6. That's an absolute disgrace! Those brethren that push him to lie should be kicked out right away. I would report that immediately to the Provincial Secretary and if he does nothing than escalate. Did you raise your objections in open lodge? You can still report that by the way
  7. Thanks God they finally realise that! In my province it was all about increasing membership no matter the quality of the candidates.
  8. Oh yes, I totally agree with you! Although it's not really the way it works in many lodges I've been. Even at Provincial level, they do a couple of meetings (interviews) and that's it. Unfortunately nowadays many lodges are so desperately looking for new members that they accept anyone.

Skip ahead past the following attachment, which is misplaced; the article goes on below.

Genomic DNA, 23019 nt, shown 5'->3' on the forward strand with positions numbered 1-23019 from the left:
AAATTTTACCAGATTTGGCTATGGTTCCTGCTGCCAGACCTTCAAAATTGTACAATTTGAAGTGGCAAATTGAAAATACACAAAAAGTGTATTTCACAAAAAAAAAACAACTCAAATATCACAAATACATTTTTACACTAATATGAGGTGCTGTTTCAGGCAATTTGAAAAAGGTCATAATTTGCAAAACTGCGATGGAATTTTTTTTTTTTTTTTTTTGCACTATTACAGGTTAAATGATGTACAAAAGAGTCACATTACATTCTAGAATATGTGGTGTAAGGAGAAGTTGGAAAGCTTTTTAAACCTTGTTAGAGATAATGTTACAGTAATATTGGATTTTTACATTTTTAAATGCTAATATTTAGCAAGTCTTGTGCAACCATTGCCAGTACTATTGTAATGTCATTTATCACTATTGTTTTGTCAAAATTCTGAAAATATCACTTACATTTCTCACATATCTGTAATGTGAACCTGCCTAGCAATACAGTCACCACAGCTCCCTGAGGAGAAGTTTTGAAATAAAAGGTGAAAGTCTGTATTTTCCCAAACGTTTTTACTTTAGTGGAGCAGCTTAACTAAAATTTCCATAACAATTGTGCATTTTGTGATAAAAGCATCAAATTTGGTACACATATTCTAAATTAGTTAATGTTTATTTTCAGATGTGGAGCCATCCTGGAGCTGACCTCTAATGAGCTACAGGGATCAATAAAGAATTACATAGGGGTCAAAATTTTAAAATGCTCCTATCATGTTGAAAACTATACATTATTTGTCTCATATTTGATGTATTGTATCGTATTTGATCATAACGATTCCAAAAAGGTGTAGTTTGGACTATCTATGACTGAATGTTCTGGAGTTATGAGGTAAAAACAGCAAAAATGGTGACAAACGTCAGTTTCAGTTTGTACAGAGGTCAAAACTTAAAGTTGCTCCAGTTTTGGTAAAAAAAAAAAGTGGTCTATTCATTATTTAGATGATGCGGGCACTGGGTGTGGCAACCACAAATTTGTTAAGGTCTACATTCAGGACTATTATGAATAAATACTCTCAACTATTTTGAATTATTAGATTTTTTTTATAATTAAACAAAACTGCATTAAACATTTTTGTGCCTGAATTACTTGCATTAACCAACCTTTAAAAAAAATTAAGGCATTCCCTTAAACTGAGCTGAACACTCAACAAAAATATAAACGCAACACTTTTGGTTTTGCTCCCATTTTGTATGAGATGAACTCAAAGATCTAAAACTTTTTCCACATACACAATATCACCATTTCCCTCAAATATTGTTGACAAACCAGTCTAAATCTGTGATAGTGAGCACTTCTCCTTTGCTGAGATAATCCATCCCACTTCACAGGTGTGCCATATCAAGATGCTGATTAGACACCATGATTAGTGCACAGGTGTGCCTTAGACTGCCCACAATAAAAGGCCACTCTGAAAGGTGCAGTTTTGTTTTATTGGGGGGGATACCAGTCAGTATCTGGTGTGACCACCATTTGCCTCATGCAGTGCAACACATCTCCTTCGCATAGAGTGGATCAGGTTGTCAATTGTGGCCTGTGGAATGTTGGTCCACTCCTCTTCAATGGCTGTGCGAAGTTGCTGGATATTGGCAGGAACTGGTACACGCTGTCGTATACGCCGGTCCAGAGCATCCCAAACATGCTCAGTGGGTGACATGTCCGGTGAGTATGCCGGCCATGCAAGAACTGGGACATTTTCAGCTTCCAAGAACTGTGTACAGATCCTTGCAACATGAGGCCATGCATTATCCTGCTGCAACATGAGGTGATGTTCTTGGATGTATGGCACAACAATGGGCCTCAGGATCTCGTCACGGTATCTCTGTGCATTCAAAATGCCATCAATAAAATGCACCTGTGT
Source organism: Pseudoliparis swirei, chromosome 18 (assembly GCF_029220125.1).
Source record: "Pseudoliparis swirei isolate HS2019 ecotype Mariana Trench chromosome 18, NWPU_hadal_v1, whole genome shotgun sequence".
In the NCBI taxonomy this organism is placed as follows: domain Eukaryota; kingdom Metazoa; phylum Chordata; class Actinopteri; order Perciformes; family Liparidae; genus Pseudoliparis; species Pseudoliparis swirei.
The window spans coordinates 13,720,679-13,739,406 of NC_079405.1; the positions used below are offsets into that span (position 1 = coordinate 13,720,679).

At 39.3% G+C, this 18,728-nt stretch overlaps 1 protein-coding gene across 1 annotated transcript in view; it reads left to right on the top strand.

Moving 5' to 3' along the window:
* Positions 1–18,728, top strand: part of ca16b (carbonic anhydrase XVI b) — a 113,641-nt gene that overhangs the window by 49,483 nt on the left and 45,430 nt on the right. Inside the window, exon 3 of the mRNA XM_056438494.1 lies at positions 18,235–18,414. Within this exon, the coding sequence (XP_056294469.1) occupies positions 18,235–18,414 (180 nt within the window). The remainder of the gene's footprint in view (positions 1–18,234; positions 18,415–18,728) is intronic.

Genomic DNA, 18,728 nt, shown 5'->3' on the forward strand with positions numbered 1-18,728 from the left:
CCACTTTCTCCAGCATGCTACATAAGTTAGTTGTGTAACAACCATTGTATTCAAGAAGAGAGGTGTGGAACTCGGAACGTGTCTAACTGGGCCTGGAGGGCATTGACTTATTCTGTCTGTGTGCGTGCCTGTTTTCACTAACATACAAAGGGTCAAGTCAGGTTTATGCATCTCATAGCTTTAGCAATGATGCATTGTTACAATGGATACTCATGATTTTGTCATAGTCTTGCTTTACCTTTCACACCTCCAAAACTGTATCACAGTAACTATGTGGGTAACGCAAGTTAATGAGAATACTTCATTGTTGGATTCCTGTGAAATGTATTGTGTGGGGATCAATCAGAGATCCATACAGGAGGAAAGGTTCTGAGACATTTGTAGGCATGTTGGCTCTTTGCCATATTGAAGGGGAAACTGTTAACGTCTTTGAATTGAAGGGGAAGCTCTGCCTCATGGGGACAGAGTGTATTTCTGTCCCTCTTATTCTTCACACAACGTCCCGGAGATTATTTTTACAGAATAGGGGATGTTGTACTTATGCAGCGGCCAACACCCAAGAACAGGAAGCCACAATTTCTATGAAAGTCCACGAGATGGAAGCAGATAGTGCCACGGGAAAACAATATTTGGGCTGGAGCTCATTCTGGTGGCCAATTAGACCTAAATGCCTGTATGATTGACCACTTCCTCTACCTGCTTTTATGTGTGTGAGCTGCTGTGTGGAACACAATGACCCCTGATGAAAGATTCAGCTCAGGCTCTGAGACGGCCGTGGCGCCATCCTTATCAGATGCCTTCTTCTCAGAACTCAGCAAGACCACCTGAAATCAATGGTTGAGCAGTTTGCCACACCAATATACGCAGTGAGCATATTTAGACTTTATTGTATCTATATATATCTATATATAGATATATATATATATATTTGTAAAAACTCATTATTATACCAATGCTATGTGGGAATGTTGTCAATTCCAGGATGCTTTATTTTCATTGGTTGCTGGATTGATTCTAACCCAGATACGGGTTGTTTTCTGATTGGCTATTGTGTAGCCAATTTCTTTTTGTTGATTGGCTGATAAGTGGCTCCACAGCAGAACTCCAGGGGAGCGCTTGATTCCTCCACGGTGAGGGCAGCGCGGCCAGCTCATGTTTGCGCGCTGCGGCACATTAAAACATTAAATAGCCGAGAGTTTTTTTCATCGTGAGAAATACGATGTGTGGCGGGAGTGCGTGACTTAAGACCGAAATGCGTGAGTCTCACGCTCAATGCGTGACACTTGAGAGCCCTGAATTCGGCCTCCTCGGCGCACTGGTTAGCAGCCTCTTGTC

9. Where? That's definitively not in England. University scheme lodges recruit all members after only 1-2 interviews
  10. Hahahah someone should have told the author that the Royal Order of Scotland comes later on
  11. "... Dr Staples, who is an NHS clinical director". Quite irrelevant I would say
  12. It's ok that journalists and their editors notoriously tailor the interview to their needs, but I don't understand why Steve White had to bring Freemasonry into that interview in the first place.